At the age of 19, Amy Purdy lost her legs but found her fighting spirit.

Paralympic athlete Amy Purdy shares how creative inspiration turned a near-death experience into an opportunity to push herself further than she had ever dreamed.

Amy Purdy never planned on being a source of inspiration. As a 19-year-old girl fresh from high school, Purdy was an employed massage therapist who enjoyed recreational snowboarding. One day at work, she began experiencing flu-like symptoms so she left early and went home to rest. Little did she know how drastically life was about to change.

By the next day, her condition had worsened, so much so that she was rushed to the hospital. She was diagnosed with bacterial meningitis, a vaccine-preventable disease.

There are a lot of vaccines out there that are available for diseases that wont necessarily kill you, Purdy said. But meningitis is a disease that has such a high fatality rate. I would say the meningitis vaccine should be at the top of the list of vaccines for parents to get their children.

As her condition continued to worsen, she was given less than a two percent chance of survival. Doctors were eventually forced to amputate both of her legs from the knee down due to loss of circulation from septic shock; she spent nearly three weeks in a coma. Emerging from this sudden trauma, Purdy refused to allow the circumstances to defeat her and made the conscious decision to continue to pursue her passions.

At the age of 19, you think you’re invincible, and you have no idea about the things that can happen, she said. It was hard to imagine what my life would be like without both my legs, but there’s definitely a strength you draw from. I had to grow up fast. One of the main things I focused on was what I was grateful for it allowed me to focus on what I had, rather than what I had lost. I kind of shifted focus onto the positive things in my life.

Finding creative inspiration

One of the first new challenges Purdy encountered was engaging with her new legs and feet. The options for prosthetics were limited. Purdy wanted to run, dress up and wear high-heels, dance and even snowboard again, yet each activity provided Purdy with a new set of obstacles to overcome.

It’s not easy being a girl and losing my legs, Purdy said. I felt very awkward. It’s easy to go to a very dark place if we let ourselves. I decided that I was just going to have to get creative.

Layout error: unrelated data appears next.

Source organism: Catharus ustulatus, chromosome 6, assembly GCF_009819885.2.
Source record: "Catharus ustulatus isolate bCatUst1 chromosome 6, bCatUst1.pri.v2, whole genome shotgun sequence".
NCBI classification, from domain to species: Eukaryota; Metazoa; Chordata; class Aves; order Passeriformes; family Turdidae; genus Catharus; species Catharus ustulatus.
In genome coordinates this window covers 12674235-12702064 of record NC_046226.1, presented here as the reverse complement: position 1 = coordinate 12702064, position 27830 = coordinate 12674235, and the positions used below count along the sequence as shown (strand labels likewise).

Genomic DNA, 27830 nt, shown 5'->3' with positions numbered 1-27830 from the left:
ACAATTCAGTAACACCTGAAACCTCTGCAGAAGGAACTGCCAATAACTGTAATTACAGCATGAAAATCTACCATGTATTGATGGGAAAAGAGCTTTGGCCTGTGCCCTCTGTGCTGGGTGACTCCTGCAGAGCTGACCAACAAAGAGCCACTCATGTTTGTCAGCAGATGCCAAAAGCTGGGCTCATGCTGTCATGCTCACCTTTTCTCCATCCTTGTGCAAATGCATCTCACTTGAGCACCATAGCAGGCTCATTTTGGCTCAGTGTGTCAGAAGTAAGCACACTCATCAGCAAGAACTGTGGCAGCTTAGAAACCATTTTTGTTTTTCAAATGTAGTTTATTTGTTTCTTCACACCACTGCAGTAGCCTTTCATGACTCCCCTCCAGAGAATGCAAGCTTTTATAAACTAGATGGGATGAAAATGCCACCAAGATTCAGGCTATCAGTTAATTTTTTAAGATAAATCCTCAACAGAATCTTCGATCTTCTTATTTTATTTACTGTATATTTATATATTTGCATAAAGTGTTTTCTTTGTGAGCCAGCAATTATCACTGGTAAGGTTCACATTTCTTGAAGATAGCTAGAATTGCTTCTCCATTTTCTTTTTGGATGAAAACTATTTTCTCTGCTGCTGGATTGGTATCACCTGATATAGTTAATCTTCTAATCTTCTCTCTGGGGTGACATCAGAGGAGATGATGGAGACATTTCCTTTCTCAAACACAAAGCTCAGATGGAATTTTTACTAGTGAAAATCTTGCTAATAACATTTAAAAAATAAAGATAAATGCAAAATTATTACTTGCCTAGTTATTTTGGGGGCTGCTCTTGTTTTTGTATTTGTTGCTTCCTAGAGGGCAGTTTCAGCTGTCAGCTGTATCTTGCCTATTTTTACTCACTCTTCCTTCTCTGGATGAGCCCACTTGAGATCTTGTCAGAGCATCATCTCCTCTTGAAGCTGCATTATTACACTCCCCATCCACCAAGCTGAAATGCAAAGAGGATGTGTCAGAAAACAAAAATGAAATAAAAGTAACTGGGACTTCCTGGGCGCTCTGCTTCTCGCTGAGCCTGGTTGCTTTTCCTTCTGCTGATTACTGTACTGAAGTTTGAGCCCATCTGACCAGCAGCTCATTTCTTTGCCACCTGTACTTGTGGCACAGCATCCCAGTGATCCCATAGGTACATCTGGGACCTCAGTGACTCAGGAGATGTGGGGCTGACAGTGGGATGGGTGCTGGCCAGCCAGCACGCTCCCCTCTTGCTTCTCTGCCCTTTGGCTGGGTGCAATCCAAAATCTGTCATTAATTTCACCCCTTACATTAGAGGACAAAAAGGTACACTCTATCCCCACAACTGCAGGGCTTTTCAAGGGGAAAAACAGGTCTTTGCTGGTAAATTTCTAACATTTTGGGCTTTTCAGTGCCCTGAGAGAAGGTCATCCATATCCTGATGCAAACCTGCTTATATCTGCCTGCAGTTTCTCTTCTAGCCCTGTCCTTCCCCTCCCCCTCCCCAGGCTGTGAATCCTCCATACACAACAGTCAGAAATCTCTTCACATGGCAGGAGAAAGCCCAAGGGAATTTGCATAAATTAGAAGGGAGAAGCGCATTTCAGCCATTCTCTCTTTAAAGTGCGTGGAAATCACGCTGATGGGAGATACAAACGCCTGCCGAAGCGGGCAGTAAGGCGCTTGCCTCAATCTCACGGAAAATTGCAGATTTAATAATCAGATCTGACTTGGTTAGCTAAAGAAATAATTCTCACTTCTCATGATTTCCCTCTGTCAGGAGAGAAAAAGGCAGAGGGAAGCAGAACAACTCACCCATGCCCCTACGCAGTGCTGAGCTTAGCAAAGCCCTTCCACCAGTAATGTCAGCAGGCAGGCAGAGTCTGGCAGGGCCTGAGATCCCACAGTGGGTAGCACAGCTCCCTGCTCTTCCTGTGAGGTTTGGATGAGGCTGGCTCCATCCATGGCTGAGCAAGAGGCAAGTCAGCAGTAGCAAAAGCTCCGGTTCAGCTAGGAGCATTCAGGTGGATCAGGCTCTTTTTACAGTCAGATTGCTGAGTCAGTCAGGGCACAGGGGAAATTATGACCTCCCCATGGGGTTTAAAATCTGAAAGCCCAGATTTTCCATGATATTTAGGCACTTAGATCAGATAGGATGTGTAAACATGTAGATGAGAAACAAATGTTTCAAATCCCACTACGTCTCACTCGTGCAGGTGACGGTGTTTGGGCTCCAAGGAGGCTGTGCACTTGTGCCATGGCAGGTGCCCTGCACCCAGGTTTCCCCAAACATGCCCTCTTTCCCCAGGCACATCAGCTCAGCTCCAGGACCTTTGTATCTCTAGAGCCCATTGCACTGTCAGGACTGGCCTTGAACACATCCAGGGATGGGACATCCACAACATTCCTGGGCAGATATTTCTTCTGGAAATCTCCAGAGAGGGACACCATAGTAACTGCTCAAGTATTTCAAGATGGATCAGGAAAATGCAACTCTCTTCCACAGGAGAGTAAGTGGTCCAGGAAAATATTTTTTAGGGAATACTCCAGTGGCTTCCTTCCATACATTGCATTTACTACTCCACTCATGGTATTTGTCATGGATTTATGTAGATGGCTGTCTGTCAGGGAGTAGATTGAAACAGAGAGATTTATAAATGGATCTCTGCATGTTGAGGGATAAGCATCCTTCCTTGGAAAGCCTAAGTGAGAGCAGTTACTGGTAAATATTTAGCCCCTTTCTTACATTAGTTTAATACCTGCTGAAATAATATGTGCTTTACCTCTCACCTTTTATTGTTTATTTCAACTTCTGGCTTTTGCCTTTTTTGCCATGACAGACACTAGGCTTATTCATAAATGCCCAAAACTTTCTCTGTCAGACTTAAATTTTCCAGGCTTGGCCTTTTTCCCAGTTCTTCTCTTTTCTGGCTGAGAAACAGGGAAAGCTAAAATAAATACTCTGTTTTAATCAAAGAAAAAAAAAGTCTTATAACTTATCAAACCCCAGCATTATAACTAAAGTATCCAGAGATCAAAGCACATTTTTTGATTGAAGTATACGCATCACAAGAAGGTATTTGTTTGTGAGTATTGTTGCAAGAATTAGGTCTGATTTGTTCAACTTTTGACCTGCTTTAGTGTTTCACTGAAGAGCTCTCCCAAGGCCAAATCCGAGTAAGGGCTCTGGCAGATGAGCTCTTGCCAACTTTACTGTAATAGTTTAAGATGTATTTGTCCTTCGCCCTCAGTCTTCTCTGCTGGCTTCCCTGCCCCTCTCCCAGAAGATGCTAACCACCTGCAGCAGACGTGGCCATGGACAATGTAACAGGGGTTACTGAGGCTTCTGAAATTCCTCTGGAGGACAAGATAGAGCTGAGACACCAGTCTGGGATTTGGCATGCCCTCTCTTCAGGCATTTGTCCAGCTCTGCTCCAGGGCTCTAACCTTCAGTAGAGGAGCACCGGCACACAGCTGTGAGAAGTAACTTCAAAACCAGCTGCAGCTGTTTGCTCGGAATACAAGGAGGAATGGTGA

Purdy worked with doctors, therapists and experts, and challenged herself to find imaginative solutions. Eventually, she had procured six pairs of custom legs and feet to suit her needs, including prosthetic legs and feet customized for everything from performance sports to high fashion. With the right tools for the job, Purdy was able to hit the slopes once again and pick up her lifelong passion of snowboarding.

In 2005, Purdy and her boyfriend, Daniel Gale, established the non-profit organization Adaptive Action Sports (AAS). AAS focuses on providing action sports programs for those with physical challenges. The Colorado-based organization has been instrumental in giving anyone with a disability the resources to get involved with skateboarding, snowboarding and other action sports.

Purdy’s ambition of growing others interest in action sports found new inspiration in 2012 when the Paralympic Games announced that they would be adding snowboarding to the 2014 Winter Paralympics, and that was all the motivation that she needed to push herself even further.

Snowboarding is something I’ve always had a passion for, but I really didn’t start competing in snowboarding until after I lost my legs, and I didn’t even feel like an athlete until a couple of years ago, Purdy said. Then I decided to focus on making it to Sochi, Russia.

Creating your best life

In order to reach her most ambitious goal yet, Purdy knew that she would have to continue to find inspiration from within.

Health is so important, she said. It’s really easy to make excuses, but I’m always trying to remind myself how good it feels when I actually sweat and get my adrenaline going.

Putting aside excuses, Purdy woke up each day, put on her prosthetics and worked out. Although her life had changed, she adapted, creating intense, modified cross-fit workouts to continue to challenge herself.

That dedication and perseverance helped her win the bronze in Snowboard Cross at the 2014 Winter Paralympics. Following her success with the U.S. Paralympic Team, Purdy was a contestant on season 18 of Dancing With The Stars, and she is currently on tour with Oprah Winfrey’s The Life You Want Weekend.

Even as her schedule has gotten busier, Purdy still finds time to pursue her dreams. She is currently working on debuting her clothing line, called The Amy Purdy Collection. She has also authored her first book, On My Own Two Feet–From Losing My Legs to Learning the Dance of Life, due out at the end of December.

Living inspired

Purdy takes time to make health a priority and appreciates that she has the opportunity to touch so many lives.

I didn’t set out 15 years ago to be inspirational to other people, Purdy stated. I live an inspired life when you live what inspires you, it doesn’t just affect you, but those around you. We have the power to do so much.

Life is full of challenges, but for Purdy, its how we address those challenges that define the ultimate outcome.

We are created with boundless potential, and the only way to discover it is to take risks and step out of your comfort zone. There aren’t certain people out there who are successful because they have more potential our biggest limitations are the ones we believe. If you believe in yourself, and you have a goal, get out there and do it.

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Jodi Marsh is Executive Editor for Healthy Living Made Simple.